Jeremy Corbyn unveils Labour plan to fit solar panels on nearly two million homes
A Labour government would fit nearly two million British homes with solar panels in order to slash energy bills for low income families, Jeremy Corbyn is to announce.
The Labour leader will outline plans to provide a million social homes with the environmentally-friendly systems in a bid to save householders an average of £117 a year on bills.
An additional 750,000 households will be given the chance to have them installed through a programme of interest free loans, grants and changes to regulations.
Any unused electricity generated by the panels will be used by the national grid, which Labour will take into public ownership, according to Mr Corbyn. Labour said that would save councils an additional £66m per year.
Mr Corbyn will say that the policy will create 16,900 jobs and cut back on more than seven million tonnes of CO2 - the equivalent of taking four million cars off the UK’s roads.
Speaking in Yorkshire alongside Shadow Business Secretary Rebecca Long-Bailey, the Labour leader will say that “environmental destruction” and inequality “must be tackled at the same time".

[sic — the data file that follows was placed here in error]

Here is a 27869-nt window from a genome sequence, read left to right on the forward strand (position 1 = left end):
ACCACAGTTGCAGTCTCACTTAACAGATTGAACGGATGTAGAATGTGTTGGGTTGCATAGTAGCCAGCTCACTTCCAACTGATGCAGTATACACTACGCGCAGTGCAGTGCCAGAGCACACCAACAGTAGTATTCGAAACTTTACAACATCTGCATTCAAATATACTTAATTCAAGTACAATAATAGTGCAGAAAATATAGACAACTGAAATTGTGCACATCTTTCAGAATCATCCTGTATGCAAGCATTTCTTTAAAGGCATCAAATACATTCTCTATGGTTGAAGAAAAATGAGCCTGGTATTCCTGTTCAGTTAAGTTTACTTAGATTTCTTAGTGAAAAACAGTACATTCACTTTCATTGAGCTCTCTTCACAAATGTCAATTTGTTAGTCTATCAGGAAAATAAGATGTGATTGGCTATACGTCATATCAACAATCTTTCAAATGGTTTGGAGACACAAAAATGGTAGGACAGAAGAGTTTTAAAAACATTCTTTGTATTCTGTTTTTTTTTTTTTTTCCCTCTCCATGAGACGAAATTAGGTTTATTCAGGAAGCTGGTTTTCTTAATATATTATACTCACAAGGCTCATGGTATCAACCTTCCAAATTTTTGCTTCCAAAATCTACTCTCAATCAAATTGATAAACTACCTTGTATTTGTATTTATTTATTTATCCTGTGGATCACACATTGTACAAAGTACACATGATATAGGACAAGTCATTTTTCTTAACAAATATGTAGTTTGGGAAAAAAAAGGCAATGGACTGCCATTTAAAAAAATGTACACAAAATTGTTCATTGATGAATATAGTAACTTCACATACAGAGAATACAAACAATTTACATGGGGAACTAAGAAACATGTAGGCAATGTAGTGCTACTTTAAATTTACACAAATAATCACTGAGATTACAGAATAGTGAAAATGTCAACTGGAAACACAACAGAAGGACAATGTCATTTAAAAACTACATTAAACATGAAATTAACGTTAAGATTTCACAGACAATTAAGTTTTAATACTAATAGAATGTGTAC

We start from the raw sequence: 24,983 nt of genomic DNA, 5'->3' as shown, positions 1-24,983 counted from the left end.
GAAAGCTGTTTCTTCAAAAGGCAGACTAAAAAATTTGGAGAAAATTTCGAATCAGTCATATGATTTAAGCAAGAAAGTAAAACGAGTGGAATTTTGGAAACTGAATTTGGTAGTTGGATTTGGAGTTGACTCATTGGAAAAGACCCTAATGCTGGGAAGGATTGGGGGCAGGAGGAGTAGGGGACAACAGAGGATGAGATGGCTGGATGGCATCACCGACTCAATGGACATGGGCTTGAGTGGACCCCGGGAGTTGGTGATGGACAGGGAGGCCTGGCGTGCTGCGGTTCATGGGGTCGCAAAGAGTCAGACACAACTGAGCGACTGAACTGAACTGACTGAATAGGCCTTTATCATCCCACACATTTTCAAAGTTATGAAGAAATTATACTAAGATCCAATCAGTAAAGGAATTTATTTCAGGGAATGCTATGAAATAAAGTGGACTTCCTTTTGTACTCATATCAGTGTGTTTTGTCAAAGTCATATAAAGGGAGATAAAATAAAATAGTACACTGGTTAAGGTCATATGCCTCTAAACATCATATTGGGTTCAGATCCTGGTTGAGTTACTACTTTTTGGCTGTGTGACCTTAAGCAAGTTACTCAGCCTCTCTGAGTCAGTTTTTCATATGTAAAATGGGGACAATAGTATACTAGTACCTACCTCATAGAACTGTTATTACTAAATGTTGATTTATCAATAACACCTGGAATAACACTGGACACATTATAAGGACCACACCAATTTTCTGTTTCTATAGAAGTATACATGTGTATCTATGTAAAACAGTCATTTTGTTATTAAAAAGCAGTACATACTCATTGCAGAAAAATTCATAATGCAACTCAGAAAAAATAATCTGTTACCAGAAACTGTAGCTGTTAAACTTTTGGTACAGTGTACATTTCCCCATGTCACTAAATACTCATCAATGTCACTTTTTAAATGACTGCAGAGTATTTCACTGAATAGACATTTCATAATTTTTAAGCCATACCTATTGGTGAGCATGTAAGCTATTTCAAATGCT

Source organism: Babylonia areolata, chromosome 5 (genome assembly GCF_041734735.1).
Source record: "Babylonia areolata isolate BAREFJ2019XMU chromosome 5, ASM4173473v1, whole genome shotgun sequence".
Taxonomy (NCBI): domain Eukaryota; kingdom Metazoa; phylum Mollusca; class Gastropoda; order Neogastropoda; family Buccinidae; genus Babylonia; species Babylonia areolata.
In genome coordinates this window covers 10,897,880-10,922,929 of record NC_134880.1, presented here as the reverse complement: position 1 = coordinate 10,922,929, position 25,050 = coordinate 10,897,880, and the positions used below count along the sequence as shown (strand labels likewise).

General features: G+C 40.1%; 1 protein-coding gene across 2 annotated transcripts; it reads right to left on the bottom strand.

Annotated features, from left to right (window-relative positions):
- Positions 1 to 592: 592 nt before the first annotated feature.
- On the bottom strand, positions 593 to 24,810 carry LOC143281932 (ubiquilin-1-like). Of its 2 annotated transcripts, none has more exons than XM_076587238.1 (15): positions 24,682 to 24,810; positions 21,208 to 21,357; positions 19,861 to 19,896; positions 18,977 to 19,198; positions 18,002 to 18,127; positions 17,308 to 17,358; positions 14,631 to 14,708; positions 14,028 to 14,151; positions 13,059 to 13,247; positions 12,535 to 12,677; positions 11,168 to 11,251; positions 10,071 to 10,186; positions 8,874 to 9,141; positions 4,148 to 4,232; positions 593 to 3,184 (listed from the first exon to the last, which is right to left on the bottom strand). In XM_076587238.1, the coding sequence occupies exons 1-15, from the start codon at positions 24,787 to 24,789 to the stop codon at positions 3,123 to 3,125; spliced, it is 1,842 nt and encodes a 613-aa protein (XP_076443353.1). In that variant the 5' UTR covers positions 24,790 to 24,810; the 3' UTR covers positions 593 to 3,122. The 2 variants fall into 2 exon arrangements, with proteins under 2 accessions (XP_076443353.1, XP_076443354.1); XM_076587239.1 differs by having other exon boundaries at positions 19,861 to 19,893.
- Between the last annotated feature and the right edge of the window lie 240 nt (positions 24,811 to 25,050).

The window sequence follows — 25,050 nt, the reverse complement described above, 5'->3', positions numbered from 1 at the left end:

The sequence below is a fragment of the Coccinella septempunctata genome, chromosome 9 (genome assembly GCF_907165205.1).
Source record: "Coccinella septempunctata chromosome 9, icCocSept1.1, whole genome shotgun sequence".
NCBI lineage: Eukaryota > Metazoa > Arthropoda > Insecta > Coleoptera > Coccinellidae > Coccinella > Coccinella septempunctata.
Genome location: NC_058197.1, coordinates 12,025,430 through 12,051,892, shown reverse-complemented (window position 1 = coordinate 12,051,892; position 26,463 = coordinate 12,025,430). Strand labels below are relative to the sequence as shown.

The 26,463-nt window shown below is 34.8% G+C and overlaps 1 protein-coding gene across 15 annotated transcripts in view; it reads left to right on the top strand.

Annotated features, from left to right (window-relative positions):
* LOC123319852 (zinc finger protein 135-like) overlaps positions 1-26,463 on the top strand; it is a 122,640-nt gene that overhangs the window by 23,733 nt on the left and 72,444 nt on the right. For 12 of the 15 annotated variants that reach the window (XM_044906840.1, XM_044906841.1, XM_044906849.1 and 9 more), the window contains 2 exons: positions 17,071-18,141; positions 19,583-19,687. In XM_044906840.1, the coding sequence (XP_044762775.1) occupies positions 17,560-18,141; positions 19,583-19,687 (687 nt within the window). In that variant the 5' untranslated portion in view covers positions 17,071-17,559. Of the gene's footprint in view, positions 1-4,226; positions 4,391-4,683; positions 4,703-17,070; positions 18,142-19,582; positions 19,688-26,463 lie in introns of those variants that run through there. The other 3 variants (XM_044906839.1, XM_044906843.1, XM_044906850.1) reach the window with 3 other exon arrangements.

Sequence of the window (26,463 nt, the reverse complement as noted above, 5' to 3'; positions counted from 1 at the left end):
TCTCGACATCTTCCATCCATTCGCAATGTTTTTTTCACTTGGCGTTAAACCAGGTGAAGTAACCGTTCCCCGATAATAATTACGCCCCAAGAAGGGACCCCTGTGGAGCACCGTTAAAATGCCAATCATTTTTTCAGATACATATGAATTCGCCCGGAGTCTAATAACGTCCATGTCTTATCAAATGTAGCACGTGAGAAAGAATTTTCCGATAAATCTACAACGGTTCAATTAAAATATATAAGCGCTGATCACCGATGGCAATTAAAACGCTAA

“In this country, too often people are made to feel like the cost of saving the planet falls on them. Too many think of green measures as just another way for companies or the government to get money out of them, while the rich fly about in private jets and heat their empty mansions.
“Labour’s approach is different. Our Green Industrial Revolution will benefit working class people with cheaper energy bills, more rewarding well-paid jobs, and new industries to revive the parts of our country that have been held back for far too long.
“By focusing on low income households we will reduce fuel poverty and increase support for renewable energy. Social justice and climate justice as one.”
The proposal comes weeks after Mr Corbyn held an opposition day debate and vote - which MPs backed - calling on the UK Parliament to become the first to declare a climate emergency.
He said the world faced a climate crisis that would “spiral dangerously out of control” unless action was taken immediately, adding: “We are talking about nothing less than the irreversible destruction of the environment within our lifetimes.”